Last year, a cooperative was set up in Fenggang village of Ruijin to help the local residents sell farm produce including salted duck eggs through an online platform.

The new business model has paid off. Since its founding, more than two million salted duck eggs have been sold, and residents in poverty have seen their revenues and income increase significantly.

Source: 86-year-old transforms her village by selling eggs online[1]| Society

19/04/2015

E-commerce boom spurs record demand for VRL Logistics IPO | Reuters

A $75-million market debut for Indian parcel delivery firm VRL Logistics Ltd IPO-VRLL.NS has encountered record demand, drawing bids for more than 70 times the number of shares on offer late last week, as investors bet on an e-commerce boom.

Subscription levels were the highest in nearly eight years, stock exchange data showed, roughly the highest since the global financial crisis hit.

Analysts said strong demand was helped by the successful listing of renewable energy firm INOX Wind (INWN.NS), which has lifted primary market sentiment, and growing demand for logistics services as Indians buy more online.

The sale received bids amounting to 74.26 times the number of shares on offer by the last day on Friday, stock exchange data showed.

via E-commerce boom spurs record demand for VRL Logistics IPO | Reuters.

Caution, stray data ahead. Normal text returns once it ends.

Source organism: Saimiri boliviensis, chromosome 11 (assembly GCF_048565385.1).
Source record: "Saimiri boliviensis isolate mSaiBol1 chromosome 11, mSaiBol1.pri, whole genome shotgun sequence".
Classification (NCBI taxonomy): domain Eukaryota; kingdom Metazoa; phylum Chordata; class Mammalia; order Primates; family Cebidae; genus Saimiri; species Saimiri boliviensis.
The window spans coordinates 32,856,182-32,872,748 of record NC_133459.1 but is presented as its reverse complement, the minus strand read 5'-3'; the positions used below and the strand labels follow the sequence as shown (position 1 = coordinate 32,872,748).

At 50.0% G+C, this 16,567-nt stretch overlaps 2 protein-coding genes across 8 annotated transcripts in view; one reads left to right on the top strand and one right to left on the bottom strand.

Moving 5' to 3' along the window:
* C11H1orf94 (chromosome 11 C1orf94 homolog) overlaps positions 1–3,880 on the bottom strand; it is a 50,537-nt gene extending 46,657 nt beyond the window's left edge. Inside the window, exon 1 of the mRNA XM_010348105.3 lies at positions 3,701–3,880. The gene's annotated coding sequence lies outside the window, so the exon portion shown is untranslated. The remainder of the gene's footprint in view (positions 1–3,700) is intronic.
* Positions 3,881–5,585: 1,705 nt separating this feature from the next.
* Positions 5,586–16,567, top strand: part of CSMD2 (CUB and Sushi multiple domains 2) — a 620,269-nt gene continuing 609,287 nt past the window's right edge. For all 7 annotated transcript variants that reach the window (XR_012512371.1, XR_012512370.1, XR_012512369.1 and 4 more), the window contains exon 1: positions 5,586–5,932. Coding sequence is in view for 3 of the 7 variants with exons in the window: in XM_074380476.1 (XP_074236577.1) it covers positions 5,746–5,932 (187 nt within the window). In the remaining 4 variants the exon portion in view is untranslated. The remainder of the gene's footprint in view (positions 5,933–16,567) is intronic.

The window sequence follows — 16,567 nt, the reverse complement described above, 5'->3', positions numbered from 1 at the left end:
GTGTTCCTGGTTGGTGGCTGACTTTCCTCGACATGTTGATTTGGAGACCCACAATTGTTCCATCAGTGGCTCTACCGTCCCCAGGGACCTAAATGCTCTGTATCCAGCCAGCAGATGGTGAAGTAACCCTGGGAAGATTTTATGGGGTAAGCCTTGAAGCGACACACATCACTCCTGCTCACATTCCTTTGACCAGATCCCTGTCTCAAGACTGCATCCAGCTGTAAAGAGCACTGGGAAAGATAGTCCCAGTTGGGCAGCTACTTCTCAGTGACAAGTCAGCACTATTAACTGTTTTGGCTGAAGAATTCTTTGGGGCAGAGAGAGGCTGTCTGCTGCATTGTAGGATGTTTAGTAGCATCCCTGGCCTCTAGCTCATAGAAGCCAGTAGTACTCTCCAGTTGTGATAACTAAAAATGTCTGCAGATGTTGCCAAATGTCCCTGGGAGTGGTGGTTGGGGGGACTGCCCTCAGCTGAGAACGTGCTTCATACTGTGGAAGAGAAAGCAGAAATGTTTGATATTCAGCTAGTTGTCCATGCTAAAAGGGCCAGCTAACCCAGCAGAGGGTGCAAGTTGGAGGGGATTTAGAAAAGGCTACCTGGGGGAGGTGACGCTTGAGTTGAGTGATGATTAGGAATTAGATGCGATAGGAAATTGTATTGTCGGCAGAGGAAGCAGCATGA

14/02/2015

Jack Ma Tells Alibaba Staffers: No Red Packets This Year – China Real Time Report – WSJ

Instead of handing out envelopes of cash to Alibaba’s employees this Lunar New Year, Jack Ma is distributing a huge reality check.

Chinese companies typically hand out red envelopes – known as hongbao – stuffed with money to employees on the eve of the big Lunar New Year holiday, which begins Wednesday. Alibaba Group would seem to be good for a similar reward, given its $25 billion initial public offering bonanza in September.

But in a post on his personal microblog site Friday, Mr. Ma said such rewards are reserved only for exceptional results.

“The reason for not distributing red envelopes is that in the past year, Alibaba Group has not had exceptional results and not had any special surprises,” said Mr. Ma, the company’s founder and executive chairman. “The success of becoming listed should not be a surprise as it was the result of all of Alibaba’s employees’ work over 15 years. But aside from going public, objectively speaking, we haven’t been that satisfied with our results in 2014 that we should distribute red envelopes.

“We must objectively and calmly see our own results, rationally regard external views and not let ourselves be lost in illusory fame,” he said.